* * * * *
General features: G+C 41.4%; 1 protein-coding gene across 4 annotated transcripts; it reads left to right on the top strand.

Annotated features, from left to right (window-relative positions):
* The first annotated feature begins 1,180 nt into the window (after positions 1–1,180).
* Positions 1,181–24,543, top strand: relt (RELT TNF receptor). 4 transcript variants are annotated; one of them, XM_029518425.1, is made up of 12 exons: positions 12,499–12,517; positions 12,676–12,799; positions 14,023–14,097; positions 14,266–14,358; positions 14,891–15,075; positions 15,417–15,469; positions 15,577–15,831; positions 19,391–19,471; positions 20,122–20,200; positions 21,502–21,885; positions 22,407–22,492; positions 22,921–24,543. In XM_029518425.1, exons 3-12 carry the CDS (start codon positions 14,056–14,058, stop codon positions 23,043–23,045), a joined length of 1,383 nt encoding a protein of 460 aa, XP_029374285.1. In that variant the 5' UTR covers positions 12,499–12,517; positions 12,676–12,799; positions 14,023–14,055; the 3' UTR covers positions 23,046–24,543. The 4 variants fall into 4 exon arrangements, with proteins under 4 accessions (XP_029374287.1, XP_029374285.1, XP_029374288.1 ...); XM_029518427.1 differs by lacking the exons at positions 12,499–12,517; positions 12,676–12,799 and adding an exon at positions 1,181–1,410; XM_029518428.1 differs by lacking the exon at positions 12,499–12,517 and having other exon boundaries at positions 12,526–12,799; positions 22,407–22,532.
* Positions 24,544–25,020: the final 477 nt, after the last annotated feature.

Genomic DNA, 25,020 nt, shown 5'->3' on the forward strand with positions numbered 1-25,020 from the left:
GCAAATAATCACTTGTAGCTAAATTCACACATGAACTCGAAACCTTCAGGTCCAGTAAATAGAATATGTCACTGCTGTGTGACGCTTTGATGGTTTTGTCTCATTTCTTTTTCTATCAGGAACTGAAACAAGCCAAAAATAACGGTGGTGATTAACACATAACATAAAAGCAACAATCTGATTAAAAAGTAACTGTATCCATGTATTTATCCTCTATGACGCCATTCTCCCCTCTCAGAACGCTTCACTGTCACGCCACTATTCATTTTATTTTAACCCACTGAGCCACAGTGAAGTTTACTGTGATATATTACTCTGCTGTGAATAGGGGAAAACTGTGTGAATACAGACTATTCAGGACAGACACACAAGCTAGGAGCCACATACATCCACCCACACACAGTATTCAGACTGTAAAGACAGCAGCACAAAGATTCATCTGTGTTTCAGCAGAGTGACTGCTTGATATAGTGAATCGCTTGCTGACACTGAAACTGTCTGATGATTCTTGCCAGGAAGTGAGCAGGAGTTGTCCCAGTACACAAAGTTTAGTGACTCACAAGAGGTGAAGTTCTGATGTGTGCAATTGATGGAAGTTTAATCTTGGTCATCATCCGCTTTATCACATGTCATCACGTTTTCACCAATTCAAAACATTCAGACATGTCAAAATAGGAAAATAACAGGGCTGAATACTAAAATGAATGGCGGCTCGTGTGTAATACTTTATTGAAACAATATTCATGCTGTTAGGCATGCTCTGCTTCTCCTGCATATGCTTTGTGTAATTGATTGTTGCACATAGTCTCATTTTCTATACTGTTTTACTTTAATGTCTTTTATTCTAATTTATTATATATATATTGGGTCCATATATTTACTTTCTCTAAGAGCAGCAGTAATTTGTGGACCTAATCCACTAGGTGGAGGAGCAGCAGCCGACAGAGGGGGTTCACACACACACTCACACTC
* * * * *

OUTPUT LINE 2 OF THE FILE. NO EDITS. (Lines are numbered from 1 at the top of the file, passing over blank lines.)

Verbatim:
Annotated features, from left to right (window-relative positions):